Also with respect to 'needing' more memory, don't take this wrong, but ever since memory got cheap , it's led to a lot of bloatware or sloppy programming. In the 'good old days' you HAD to be careful about coding. My remote energy control system is in 8KB, handles 512 remotes over miles of copper,printer AND a floppy disk unit as well. I know of a complete, WYSIWYG word processor that was cut into 2KB of code!
If you've got a lot of 'common' routines, perhaps you can 'tweak' here, slim down 'there' and reduce memory requirements?

just food for thought.

Jay
guy



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PostPosted: Sun Jul 31, 2016 6:25 am     Reply with quote

Couldn't agree with you more Jay. I started with PIC assembly and for years wouldn't upgrade to C. Until I did and hardly ever went back Smile

56KB of memory is enough for a cellular data logger and I can save the external EEPROM, or whatever other applications that require external memory (fonts, bitmaps, audio etc.)
That's what's exciting about this family of PICs - it opens up new possibilities, not just 'more of the same', nor peripherals like the CLC or NCO that seem like they were invented for a specific project and will rarely be used. It seems Microchip could put as many transistors as they wanted regardless of size and $$, so they just load more and more, and we pay less.
gjs_rsdi



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PostPosted: Sun Jul 31, 2016 4:04 pm     Reply with quote

Jay is right in my opinion.
I had enough hard time to move from 16F648A to 16F1847 and from 18F2520 to 18F26K22, to learn the new data sheets, the new functions, even they are pin to pin replacements.
And as Jay had said:
Quote:
the 'Devil's in the details'....


Best wishes
Joe
guy



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PostPosted: Tue Aug 02, 2016 2:55 pm     Reply with quote

Is anyone using CCS IDE (PCW) with PIC kit3 ? Is it comfortable? Stable?
No need to respond if you don't use PCW with PICKit3.
TimothyCarter



Joined: 08 Aug 2016
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PICkit3 with CCS IDE
PostPosted: Mon Aug 08, 2016 2:18 pm     Reply with quote

I've tried to use the PICkit3 with the CCS IDE - short answer it doesn't work. The CCS IDE gives a memory fault error in windows.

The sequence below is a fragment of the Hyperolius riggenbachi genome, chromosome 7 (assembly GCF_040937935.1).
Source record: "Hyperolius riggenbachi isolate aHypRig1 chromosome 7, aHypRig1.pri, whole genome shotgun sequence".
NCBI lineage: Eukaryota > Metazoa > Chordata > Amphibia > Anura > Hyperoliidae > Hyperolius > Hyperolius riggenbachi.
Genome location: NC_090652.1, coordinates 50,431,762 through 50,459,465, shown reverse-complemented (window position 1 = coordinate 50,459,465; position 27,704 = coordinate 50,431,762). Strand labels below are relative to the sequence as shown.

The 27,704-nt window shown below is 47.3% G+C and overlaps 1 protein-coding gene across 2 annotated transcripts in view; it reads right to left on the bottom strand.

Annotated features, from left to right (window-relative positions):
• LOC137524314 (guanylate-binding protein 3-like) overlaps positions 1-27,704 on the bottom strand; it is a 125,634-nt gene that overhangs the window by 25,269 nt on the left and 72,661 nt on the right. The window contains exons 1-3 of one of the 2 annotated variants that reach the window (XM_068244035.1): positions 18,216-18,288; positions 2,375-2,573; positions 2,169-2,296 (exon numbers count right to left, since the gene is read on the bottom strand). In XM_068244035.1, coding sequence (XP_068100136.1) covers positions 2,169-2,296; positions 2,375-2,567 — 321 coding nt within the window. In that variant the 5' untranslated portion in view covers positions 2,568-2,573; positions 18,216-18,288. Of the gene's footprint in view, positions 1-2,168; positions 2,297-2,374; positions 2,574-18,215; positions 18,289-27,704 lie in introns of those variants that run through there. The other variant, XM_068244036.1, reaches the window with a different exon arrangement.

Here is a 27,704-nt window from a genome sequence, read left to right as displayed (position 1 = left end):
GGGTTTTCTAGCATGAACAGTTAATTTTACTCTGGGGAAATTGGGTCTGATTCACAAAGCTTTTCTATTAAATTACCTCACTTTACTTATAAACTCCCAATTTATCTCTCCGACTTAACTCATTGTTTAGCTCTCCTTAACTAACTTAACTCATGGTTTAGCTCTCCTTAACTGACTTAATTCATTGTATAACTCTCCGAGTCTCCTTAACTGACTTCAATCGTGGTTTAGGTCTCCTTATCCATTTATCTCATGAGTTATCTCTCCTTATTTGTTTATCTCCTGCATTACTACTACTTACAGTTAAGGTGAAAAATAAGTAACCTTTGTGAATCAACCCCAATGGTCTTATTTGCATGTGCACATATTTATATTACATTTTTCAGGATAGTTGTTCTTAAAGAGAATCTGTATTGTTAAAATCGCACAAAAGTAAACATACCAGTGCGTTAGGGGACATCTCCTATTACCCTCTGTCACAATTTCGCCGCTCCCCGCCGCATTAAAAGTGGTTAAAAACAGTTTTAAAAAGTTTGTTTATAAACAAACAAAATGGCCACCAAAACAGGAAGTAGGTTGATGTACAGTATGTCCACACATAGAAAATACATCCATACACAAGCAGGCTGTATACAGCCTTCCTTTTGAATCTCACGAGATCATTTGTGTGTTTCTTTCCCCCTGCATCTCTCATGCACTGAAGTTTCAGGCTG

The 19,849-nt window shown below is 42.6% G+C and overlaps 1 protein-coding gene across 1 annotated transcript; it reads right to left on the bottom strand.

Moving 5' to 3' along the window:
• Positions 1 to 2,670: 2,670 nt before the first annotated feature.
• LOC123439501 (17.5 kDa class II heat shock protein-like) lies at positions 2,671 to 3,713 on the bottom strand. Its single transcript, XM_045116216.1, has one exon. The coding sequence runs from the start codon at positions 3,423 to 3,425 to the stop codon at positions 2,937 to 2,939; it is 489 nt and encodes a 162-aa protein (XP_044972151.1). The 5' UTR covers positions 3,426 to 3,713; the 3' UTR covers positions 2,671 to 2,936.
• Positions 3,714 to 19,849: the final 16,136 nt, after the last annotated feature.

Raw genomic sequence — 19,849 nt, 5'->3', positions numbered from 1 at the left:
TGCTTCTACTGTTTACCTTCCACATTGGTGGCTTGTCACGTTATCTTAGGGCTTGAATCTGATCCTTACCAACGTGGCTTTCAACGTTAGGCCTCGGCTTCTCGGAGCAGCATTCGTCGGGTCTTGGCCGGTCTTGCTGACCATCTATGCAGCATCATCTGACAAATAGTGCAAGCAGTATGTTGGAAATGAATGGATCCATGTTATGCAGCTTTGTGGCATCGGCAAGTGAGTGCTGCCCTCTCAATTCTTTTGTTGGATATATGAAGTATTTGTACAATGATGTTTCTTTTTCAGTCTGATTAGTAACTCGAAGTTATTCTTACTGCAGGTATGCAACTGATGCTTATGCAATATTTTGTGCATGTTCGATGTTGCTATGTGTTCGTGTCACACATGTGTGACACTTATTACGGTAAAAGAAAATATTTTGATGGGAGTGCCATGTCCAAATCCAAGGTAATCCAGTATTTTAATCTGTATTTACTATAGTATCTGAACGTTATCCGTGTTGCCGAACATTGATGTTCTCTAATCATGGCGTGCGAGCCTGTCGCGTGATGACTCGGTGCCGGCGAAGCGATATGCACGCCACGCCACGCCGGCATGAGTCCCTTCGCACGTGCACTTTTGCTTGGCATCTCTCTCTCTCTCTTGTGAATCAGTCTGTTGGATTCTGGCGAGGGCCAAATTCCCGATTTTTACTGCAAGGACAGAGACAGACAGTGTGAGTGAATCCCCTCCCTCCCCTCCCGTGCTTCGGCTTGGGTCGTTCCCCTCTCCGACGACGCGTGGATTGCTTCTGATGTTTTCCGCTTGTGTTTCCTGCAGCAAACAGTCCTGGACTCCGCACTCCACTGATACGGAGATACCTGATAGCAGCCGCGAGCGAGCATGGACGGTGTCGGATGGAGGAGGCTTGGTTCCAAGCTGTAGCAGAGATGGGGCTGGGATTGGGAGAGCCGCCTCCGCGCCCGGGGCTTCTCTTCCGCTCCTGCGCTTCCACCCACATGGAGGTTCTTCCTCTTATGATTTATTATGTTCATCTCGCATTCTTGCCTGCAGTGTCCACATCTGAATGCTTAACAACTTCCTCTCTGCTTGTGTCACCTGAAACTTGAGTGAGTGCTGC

I do use MPLAB X v3.35 - very stable in my opinion (for what I'm doing), with CCS v5.061 and the PICkit3. I'm using the PIC24FJ256GB406, which is also a "new" chip (not according to Microchip, but according to CCS) - and CCS has very little support for it, and I have had to contact support to obtain Beta versions just to make the CCS programming tools even program it (let's not even mention Debug).

Sometimes it's nice using "cutting edge" stuff, other times it can be a pain in the a**.


guy wrote:
Is anyone using CCS IDE (PCW) with PIC kit3 ? Is it comfortable? Stable?
No need to respond if you don't use PCW with PICKit3.

_________________
“Computer science education cannot make anybody an expert programmer any more than studying brushes and pigment can make somebody an expert painter.”
- Eric S. Raymond
guy



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PostPosted: Tue Aug 09, 2016 1:17 am     Reply with quote

Wow! Just downloading MPLAB-X 3.35, more than half GB! This has to be good Laughing
Lucky I upgraded my PC recently. I will report back if I get over the objection stage and start playing around with it...
TimothyCarter



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PostPosted: Thu Sep 29, 2016 12:07 pm     Reply with quote

I actually had to use MPLABX as the particular part I am using is not available with MPLAB 8 ... the PIC24FJ256GB406.
_________________
“Computer science education cannot make anybody an expert programmer any more than studying brushes and pigment can make somebody an expert painter.”
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guy



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PostPosted: Thu Sep 29, 2016 2:01 pm     Reply with quote

Reopening the thread, I tried to make the shift to MPLAB-X, went over the tutorials, no use... Debugging icons disappearing, features from MPLAB missing... I went back to good old 8.92, optimized the code and stayed with the old part I used before.
Not sure how long we can keep this attitude... Maybe push Microchip to go back to supporting MPLAB? Laughing
gjs_rsdi



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PostPosted: Thu Sep 29, 2016 9:59 pm     Reply with quote

Tried MPLABX and was a disaster
Hope I will never need to change from MPLAB v8.92

Best wishes
Joe